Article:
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UPDATED: November 11, 2016, at 1:46 a.m.
Harvard may be facing another campus strike.
The University's janitors voted overwhelmingly Thursday in favor of authorizing a strike should they fail to reach an agreement by next Tuesday, less than a month Harvard’s dining workers ended their own weeks-long picketing.
According to Eugenio H. Villasante, a spokesperson for 32BJ SEIU—the union that represents Harvard’s custodial staff, the vote was conducted by “acclamation,” meaning members vocally indicated their support of the strike. Villasante said only 16 union members were against the idea of a work stoppage, and “hundreds” of members voted in favor.
The union’s current contract with the University ends Nov. 15. They began bargaining with Harvard Oct. 7.
Should the janitors strike, their action would come less than a month after the conclusion of a 22-day work stoppage by Harvard’s dining service workers, who rallied to increase wages and maintain their health benefits package. That strike rocked campus, resulting in the shutdown of several of the University’s dining facilities and drawing national media attention.
In a press release, Roxana Rivera, the vice president of 32BJ SEIU wrote that “the janitors who help to keep Harvard at the top are ready to do what it takes to protect their families and their communities.”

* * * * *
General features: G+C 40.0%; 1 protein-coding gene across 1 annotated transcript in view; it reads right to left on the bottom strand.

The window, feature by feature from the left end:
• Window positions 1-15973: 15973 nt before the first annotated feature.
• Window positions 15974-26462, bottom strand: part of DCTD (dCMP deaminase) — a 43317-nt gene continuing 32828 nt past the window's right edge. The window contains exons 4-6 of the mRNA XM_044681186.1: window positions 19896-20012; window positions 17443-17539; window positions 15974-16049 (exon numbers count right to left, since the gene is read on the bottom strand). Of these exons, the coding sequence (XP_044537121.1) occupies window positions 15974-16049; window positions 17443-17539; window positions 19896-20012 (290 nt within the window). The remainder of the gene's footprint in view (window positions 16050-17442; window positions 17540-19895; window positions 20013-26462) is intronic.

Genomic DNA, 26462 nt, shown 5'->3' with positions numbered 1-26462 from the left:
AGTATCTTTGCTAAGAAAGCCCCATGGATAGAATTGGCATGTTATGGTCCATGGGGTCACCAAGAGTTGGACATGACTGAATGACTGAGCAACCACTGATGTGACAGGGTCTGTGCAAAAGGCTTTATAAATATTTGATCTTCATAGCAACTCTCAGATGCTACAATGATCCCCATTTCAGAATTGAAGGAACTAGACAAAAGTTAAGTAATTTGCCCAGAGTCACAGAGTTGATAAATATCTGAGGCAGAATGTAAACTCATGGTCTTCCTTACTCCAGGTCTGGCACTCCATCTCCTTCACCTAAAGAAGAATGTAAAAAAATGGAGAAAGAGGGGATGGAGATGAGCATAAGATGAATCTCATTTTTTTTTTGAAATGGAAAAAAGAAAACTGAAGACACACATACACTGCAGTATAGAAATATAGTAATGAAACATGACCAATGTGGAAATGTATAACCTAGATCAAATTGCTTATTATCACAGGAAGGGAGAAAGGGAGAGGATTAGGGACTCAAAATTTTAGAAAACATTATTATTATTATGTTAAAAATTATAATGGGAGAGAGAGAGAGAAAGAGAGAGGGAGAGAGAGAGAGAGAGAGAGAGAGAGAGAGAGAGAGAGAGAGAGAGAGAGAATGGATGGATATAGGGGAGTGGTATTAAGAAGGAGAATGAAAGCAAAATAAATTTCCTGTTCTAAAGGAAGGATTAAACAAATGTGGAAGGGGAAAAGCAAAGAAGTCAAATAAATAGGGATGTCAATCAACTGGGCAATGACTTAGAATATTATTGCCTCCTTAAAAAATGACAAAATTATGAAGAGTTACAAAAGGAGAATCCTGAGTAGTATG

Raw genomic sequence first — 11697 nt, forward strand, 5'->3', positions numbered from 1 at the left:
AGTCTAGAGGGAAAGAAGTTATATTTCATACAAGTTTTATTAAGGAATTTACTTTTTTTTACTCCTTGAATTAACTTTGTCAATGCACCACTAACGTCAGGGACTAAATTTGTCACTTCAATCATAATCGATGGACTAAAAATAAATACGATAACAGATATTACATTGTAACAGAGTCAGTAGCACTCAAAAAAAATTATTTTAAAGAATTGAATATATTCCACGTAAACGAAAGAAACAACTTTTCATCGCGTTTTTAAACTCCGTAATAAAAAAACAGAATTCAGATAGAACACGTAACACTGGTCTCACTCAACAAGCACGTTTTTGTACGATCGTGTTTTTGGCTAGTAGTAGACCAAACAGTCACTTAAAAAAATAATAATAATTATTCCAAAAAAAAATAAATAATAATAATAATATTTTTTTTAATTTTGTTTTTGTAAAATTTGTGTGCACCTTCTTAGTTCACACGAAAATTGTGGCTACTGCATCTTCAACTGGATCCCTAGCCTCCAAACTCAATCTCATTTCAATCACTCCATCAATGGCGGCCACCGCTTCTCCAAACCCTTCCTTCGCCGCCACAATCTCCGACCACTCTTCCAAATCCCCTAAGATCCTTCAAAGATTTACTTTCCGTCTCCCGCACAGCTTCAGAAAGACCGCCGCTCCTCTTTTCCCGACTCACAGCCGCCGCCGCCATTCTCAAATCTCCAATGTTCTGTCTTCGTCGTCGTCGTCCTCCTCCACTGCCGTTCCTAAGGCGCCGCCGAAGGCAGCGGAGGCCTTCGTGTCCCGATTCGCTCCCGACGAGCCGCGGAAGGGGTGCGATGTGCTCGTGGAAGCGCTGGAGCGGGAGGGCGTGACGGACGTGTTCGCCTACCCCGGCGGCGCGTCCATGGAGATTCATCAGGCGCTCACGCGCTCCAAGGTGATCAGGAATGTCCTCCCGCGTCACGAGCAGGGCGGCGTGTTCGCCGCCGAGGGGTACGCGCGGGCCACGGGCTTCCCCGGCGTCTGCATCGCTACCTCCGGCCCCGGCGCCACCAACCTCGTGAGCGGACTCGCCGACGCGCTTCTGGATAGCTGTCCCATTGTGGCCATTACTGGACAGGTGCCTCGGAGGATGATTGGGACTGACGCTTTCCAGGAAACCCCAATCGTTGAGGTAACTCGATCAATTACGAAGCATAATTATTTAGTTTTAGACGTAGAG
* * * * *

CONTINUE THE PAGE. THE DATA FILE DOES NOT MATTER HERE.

After the vote, union members marched from the Science Center through Harvard Yard, carrying signs that read “good jobs, strong communities” and “ready to strike.”
Rafael Torres, a custodial employee, said the workers were rallying for increased salaries and what they consider more affordable healthcare. He compared 32BJ SEIU’s goals to those of the dining workers.
“But almost we fight for the same things,” Torres said. “If the dining hall workers won, why don’t we win?”
In an emailed statement, University spokesperson Tania deLuzuriaga wrote that “Harvard has enjoyed a long and productive relationship with SEIU,” adding that their wages are “highly competitive in local markets.”
The press released stated the union is “demanding a path to much needed full-time jobs,” echoing one of the biggest proposals that Harvard’s dining service workers rallied behind last month. While HUDS did not secure full-time work for all of their employees, The University agreed to create a summer stipend program in which employees available to work during the summer could be paid up to $3,000.
Other issues at hand in SEIU’s contract talks include discussions about the union’s health care plan and wage increases for the workers. In an interview in early October, Rivera said the union’s current health plan differs from other campus unions in that workers do not receive their benefits directly from the University, but rather from a fund SEIU maintains. Harvard allocates money into that fund, though Rivera did not specify how much.
Under the proposals SEIU put forth, Harvard would have to “contribute a little bit more” to the health care fund than it does currently, Rivera said.
According to deLuzuriaga, the average salary for Harvard’s janitors is $22.07 per hour.
—Claire E. Parker contributed to the reporting of this article.
—Staff writer Brandon J. Dixon can be reached at email@example.com. Follow him on Twitter @BrandonJoDixon.
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